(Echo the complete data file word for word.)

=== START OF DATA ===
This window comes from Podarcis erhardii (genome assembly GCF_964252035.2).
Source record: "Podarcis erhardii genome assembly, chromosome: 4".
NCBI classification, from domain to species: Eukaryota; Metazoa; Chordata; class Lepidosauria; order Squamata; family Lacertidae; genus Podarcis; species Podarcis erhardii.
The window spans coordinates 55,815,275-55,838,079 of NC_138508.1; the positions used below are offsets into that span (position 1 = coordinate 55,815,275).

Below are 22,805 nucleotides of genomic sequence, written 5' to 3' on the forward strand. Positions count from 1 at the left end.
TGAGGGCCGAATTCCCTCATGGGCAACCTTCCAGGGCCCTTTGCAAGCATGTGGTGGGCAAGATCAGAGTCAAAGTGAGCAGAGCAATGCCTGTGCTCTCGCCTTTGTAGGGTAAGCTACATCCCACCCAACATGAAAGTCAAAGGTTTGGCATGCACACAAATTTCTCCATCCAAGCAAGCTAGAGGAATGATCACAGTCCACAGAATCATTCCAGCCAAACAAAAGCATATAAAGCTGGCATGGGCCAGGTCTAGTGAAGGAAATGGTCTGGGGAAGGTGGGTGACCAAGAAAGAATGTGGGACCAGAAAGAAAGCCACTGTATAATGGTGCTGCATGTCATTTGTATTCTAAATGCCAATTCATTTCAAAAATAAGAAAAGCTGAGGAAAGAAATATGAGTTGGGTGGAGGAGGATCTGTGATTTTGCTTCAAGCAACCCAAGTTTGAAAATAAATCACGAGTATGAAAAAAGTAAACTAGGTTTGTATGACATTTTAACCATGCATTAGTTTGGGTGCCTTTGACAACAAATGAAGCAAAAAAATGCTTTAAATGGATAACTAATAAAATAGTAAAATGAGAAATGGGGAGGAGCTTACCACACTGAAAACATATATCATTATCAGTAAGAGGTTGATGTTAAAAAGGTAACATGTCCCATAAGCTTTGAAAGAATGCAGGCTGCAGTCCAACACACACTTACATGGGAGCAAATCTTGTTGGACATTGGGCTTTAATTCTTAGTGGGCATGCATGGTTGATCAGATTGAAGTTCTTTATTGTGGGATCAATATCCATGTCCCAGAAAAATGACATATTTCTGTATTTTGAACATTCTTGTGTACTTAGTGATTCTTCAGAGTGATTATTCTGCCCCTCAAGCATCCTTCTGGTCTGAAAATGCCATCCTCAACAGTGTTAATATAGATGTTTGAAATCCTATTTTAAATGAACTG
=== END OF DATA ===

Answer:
This window comes from Podarcis erhardii (genome assembly GCF_964252035.2).
Source record: "Podarcis erhardii genome assembly, chromosome: 4".
NCBI classification, from domain to species: Eukaryota; Metazoa; Chordata; class Lepidosauria; order Squamata; family Lacertidae; genus Podarcis; species Podarcis erhardii.
The window spans coordinates 55,815,275-55,838,079 of NC_138508.1; the positions used below are offsets into that span (position 1 = coordinate 55,815,275).

Below are 22,805 nucleotides of genomic sequence, written 5' to 3' on the forward strand. Positions count from 1 at the left end.
TGAGGGCCGAATTCCCTCATGGGCAACCTTCCAGGGCCCTTTGCAAGCATGTGGTGGGCAAGATCAGAGTCAAAGTGAGCAGAGCAATGCCTGTGCTCTCGCCTTTGTAGGGTAAGCTACATCCCACCCAACATGAAAGTCAAAGGTTTGGCATGCACACAAATTTCTCCATCCAAGCAAGCTAGAGGAATGATCACAGTCCACAGAATCATTCCAGCCAAACAAAAGCATATAAAGCTGGCATGGGCCAGGTCTAGTGAAGGAAATGGTCTGGGGAAGGTGGGTGACCAAGAAAGAATGTGGGACCAGAAAGAAAGCCACTGTATAATGGTGCTGCATGTCATTTGTATTCTAAATGCCAATTCATTTCAAAAATAAGAAAAGCTGAGGAAAGAAATATGAGTTGGGTGGAGGAGGATCTGTGATTTTGCTTCAAGCAACCCAAGTTTGAAAATAAATCACGAGTATGAAAAAAGTAAACTAGGTTTGTATGACATTTTAACCATGCATTAGTTTGGGTGCCTTTGACAACAAATGAAGCAAAAAAATGCTTTAAATGGATAACTAATAAAATAGTAAAATGAGAAATGGGGAGGAGCTTACCACACTGAAAACATATATCATTATCAGTAAGAGGTTGATGTTAAAAAGGTAACATGTCCCATAAGCTTTGAAAGAATGCAGGCTGCAGTCCAACACACACTTACATGGGAGCAAATCTTGTTGGACATTGGGCTTTAATTCTTAGTGGGCATGCATGGTTGATCAGATTGAAGTTCTTTATTGTGGGATCAATATCCATGTCCCAGAAAAATGACATATTTCTGTATTTTGAACATTCTTGTGTACTTAGTGATTCTTCAGAGTGATTATTCTGCCCCTCAAGCATCCTTCTGGTCTGAAAATGCCATCCTCAACAGTGTTAATATAGATGTTTGAAATCCTATTTTAAATGAACTG